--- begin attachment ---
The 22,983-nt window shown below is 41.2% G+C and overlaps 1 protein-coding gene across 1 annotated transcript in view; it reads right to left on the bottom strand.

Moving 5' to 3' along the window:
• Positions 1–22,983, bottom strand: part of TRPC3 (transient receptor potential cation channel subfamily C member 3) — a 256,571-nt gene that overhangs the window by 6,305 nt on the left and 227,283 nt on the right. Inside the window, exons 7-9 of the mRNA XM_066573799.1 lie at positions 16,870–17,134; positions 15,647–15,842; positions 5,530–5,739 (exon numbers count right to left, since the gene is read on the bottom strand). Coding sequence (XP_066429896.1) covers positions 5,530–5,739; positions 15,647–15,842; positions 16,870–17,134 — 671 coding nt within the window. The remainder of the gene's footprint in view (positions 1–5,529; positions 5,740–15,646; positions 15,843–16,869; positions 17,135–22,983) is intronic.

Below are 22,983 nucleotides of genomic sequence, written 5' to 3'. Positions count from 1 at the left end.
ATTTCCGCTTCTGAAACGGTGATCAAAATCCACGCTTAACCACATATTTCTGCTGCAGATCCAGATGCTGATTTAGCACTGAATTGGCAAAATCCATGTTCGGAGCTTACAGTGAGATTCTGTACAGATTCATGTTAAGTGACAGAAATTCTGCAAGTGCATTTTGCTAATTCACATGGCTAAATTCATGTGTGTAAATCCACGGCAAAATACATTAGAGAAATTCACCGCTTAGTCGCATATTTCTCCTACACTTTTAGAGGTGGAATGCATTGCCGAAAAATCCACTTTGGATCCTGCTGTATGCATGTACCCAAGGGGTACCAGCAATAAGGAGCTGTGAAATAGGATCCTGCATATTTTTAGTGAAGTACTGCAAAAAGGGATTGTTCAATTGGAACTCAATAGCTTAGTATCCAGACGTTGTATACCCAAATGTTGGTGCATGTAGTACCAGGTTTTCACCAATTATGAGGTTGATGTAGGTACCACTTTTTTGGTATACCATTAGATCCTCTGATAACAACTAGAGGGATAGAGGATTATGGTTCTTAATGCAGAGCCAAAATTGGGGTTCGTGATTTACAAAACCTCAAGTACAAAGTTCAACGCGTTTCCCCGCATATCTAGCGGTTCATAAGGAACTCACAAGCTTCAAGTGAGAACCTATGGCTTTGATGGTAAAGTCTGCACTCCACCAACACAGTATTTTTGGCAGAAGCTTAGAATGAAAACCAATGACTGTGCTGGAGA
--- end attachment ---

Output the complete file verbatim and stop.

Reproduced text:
The 22,983-nt window shown below is 41.2% G+C and overlaps 1 protein-coding gene across 1 annotated transcript in view; it reads right to left on the bottom strand.

Moving 5' to 3' along the window:
• Positions 1–22,983, bottom strand: part of TRPC3 (transient receptor potential cation channel subfamily C member 3) — a 256,571-nt gene that overhangs the window by 6,305 nt on the left and 227,283 nt on the right. Inside the window, exons 7-9 of the mRNA XM_066573799.1 lie at positions 16,870–17,134; positions 15,647–15,842; positions 5,530–5,739 (exon numbers count right to left, since the gene is read on the bottom strand). Coding sequence (XP_066429896.1) covers positions 5,530–5,739; positions 15,647–15,842; positions 16,870–17,134 — 671 coding nt within the window. The remainder of the gene's footprint in view (positions 1–5,529; positions 5,740–15,646; positions 15,843–16,869; positions 17,135–22,983) is intronic.

Below are 22,983 nucleotides of genomic sequence, written 5' to 3'. Positions count from 1 at the left end.
ATTTCCGCTTCTGAAACGGTGATCAAAATCCACGCTTAACCACATATTTCTGCTGCAGATCCAGATGCTGATTTAGCACTGAATTGGCAAAATCCATGTTCGGAGCTTACAGTGAGATTCTGTACAGATTCATGTTAAGTGACAGAAATTCTGCAAGTGCATTTTGCTAATTCACATGGCTAAATTCATGTGTGTAAATCCACGGCAAAATACATTAGAGAAATTCACCGCTTAGTCGCATATTTCTCCTACACTTTTAGAGGTGGAATGCATTGCCGAAAAATCCACTTTGGATCCTGCTGTATGCATGTACCCAAGGGGTACCAGCAATAAGGAGCTGTGAAATAGGATCCTGCATATTTTTAGTGAAGTACTGCAAAAAGGGATTGTTCAATTGGAACTCAATAGCTTAGTATCCAGACGTTGTATACCCAAATGTTGGTGCATGTAGTACCAGGTTTTCACCAATTATGAGGTTGATGTAGGTACCACTTTTTTGGTATACCATTAGATCCTCTGATAACAACTAGAGGGATAGAGGATTATGGTTCTTAATGCAGAGCCAAAATTGGGGTTCGTGATTTACAAAACCTCAAGTACAAAGTTCAACGCGTTTCCCCGCATATCTAGCGGTTCATAAGGAACTCACAAGCTTCAAGTGAGAACCTATGGCTTTGATGGTAAAGTCTGCACTCCACCAACACAGTATTTTTGGCAGAAGCTTAGAATGAAAACCAATGACTGTGCTGGAGA